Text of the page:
Is Alaska Communications the Perfect Stock?
Every investor would love to stumble upon the perfect stock. But will you ever really find a stock that provides everything you could possibly want?
One thing's for sure: You'll never discover truly great investments unless you actively look for them. Let's discuss the ideal qualities of a perfect stock, then decide if Alaska Communications (NAS: ALSK) fits the bill.
The quest for perfection
Stocks that look great based on one factor may prove horrible elsewhere, making due diligence a crucial part of your investing research. The best stocks excel in many different areas, including these important factors:
- Growth. Expanding businesses show healthy revenue growth. While past growth is no guarantee that revenue will keep rising, it's certainly a better sign than a stagnant top line.
- Margins. Higher sales mean nothing if a company can't produce profits from them. Strong margins ensure that company can turn revenue into profit.
- Balance sheet. At debt-laden companies, banks and bondholders compete with shareholders for management's attention. Companies with strong balance sheets don't have to worry about the distraction of debt.
- Money-making opportunities. Return on equity helps measure how well a company is finding opportunities to turn its resources into profitable business endeavors.
- Valuation. You can't afford to pay too much for even the best companies. By using normalized figures, you can see how a stock's simple earnings multiple fits into a longer-term context.
- Dividends. For tangible proof of profits, a check to shareholders every three months can't be beat. Companies with solid dividends and strong commitments to increasing payouts treat shareholders well.
With those factors in mind, let's take a closer look at Alaska Communications.
What We Want to See
Pass or Fail?
|Growth||5-Year Annual Revenue Growth > 15%||0.6%||Fail|
|1-Year Revenue Growth > 12%||1.5%||Fail|
|Margins||Gross Margin > 35%||61.6%||Pass|
|Net Margin > 15%||(1.5%)||Fail|
|Balance Sheet||Debt to Equity < 50%||NM||NM|
|Current Ratio > 1.3||1.29||Fail|
|Opportunities||Return on Equity > 15%||NM||NM|
|Valuation||Normalized P/E < 20||20.75||Fail|
|Dividends||Current Yield > 2%||13.3%||Pass|
|5-Year Dividend Growth > 10%||0.7%||Fail|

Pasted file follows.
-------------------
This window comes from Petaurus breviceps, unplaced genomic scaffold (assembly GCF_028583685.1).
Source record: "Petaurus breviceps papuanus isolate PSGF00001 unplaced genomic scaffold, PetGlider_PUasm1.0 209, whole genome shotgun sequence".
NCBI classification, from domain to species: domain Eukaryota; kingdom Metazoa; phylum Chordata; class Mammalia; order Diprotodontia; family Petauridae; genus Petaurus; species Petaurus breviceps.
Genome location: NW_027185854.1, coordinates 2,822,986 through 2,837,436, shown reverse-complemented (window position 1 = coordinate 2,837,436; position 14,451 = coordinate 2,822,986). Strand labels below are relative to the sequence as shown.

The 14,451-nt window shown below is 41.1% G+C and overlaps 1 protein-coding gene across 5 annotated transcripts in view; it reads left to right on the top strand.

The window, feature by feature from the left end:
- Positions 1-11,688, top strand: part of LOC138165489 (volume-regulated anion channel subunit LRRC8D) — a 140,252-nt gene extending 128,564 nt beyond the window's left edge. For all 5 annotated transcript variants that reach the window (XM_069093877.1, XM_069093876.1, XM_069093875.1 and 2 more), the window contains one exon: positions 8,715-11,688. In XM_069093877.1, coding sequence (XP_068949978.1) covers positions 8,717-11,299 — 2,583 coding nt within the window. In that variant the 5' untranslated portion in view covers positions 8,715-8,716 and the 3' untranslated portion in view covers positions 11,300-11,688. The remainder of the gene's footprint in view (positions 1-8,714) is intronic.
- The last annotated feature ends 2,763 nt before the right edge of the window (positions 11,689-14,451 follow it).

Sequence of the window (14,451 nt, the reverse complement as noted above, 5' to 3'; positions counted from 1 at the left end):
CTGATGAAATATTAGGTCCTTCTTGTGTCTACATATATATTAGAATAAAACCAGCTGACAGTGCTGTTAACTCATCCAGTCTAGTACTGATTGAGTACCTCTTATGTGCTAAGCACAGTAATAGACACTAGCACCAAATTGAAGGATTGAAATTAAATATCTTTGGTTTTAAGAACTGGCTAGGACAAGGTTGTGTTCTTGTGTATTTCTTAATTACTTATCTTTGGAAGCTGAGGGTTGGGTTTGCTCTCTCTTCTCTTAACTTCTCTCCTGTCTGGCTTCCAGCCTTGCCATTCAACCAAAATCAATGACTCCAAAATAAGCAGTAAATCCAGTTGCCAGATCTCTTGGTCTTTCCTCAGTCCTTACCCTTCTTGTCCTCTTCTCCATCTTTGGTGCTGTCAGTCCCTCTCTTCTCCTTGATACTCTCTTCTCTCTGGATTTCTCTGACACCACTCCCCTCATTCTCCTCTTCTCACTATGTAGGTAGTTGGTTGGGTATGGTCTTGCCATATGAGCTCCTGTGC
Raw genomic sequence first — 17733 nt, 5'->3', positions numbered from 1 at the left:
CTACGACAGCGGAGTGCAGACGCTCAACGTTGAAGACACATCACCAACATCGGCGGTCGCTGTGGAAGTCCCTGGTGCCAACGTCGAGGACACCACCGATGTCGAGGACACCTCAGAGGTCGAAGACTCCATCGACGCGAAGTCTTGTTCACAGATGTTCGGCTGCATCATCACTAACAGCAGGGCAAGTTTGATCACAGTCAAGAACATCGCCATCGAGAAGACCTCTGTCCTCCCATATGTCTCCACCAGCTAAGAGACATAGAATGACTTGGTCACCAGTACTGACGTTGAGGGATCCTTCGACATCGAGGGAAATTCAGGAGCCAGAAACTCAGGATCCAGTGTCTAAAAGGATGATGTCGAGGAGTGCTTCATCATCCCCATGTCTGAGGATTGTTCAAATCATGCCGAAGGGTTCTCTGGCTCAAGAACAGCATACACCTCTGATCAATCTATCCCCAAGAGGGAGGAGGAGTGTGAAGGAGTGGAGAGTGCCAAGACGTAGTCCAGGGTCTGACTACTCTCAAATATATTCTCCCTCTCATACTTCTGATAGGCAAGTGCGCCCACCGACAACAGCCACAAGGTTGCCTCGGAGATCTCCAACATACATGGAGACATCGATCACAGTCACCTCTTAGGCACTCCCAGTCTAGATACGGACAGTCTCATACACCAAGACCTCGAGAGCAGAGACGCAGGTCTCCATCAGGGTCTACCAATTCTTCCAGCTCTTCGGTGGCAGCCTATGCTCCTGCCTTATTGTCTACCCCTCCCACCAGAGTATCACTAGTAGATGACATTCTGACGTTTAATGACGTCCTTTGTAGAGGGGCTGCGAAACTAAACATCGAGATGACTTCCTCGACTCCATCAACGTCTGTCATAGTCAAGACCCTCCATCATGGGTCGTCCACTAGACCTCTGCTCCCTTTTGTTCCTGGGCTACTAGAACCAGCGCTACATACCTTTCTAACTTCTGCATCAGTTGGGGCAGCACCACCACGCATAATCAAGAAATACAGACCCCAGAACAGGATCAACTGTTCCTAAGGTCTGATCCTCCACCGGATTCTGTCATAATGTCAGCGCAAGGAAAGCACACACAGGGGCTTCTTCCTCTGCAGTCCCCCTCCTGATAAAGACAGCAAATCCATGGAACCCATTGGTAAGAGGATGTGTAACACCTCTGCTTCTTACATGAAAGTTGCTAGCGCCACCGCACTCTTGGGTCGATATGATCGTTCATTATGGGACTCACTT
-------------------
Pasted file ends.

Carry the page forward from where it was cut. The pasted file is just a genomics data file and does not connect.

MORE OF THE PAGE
|Total Score||2 out of 8|
Source: S&P Capital IQ. NM = not meaningful due to negative shareholder equity. Total score = number of passes.
With only two points, Alaska Communications isn't close to being a perfect stock. But you might have trouble telling that to dividend investors, who couldn't be happier about the stock's huge double-digit dividend yield. Alaska Communications has a lot in common with peers to the south. Like AT&T (NYS: T) and Verizon (NYS: VZ) , Alaska Communications has a stable business with plenty of cash flow coming in from subscribers. Moreover, there's no bigger moat against potential competition than having a whole other country between your business area and the lower 48.
But some things are different. As recently as three years ago, Alaska Communications was spending huge amounts of money to expand fixed-line service. That stands in marked contrast to the big money that AT&T, Verizon, and Sprint Nextel (NYS: S) have spent focusing on building wireless networks. Moreover, like fellow rural-serving telecoms Frontier Communications (NYS: FTR) and Windstream (NAS: WIN) , Alaska Communications doesn't have the rock-solid balance sheet you'd like to see.
Recently, Kapitall suggested that IBM (NYS: IBM) might want to buy up the Alaskan telecom company. As part of a plan to grow earnings substantially in the next few years, IBM could use the cash flow that Alaska Communications would provide.
As is often the case with high-yield stocks, some investors are concerned about whether the company's payout is sustainable. Fellow Fool Brian Stoffel looked at the company recently and discovered a big deferred tax benefit that's responsible for boosting free cash flow enough to support the dividend. Still, the payout has been stable for years, so it's uncertain what catalyst might finally provoke a cut.
With lackluster growth, substantial debt, and negative shareholder equity, Alaska Communications has plenty of work to do to become a perfect stock. For now, shareholders will have to be content with a great dividend.
No stock is a sure thing, but some stocks are a lot closer to perfect than others. By looking for the perfect stock, you'll go a long way toward improving your investing prowess and learning how to separate out the best investments from the rest.
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Finding the perfect stock is only one piece of a successful investment strategy. Get the big picture by taking a look at our "13 Steps to Investing Foolishly."
At the time this article was published Fool contributor Dan Caplinger doesn't own shares of the companies mentioned. The Motley Fool owns shares of IBM. Motley Fool newsletter services have recommended buying shares of AT&T. We Fools may not all hold the same opinions, but we all believe that considering a diverse range of insights makes us better investors. The Fool has a disclosure policy.